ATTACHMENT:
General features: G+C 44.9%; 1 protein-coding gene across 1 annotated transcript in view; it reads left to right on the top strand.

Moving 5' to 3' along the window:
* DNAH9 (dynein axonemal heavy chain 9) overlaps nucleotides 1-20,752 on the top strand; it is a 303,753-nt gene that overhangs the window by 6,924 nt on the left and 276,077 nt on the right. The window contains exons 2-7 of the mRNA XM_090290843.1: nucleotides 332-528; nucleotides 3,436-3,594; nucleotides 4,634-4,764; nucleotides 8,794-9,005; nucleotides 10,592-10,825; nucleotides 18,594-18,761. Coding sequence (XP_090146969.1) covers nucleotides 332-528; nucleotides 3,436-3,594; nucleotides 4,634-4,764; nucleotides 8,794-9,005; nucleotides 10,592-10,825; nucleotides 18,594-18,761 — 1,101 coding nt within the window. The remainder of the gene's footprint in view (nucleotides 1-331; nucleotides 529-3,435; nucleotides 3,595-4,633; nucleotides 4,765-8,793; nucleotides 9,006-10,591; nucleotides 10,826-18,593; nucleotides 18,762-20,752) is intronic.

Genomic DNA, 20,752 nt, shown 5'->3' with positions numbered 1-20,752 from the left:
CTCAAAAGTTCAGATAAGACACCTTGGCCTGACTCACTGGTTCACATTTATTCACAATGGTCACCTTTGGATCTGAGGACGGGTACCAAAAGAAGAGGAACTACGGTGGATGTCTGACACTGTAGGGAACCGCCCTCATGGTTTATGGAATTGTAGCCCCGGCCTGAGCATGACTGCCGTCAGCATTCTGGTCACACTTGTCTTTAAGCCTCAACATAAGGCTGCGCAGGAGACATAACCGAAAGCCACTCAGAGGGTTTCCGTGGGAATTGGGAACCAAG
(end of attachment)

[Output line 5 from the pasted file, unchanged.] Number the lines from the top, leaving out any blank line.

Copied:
CTCAAAAGTTCAGATAAGACACCTTGGCCTGACTCACTGGTTCACATTTATTCACAATGGTCACCTTTGGATCTGAGGACGGGTACCAAAAGAAGAGGAACTACGGTGGATGTCTGACACTGTAGGGAACCGCCCTCATGGTTTATGGAATTGTAGCCCCGGCCTGAGCATGACTGCCGTCAGCATTCTGGTCACACTTGTCTTTAAGCCTCAACATAAGGCTGCGCAGGAGACATAACCGAAAGCCACTCAGAGGGTTTCCGTGGGAATTGGGAACCAAG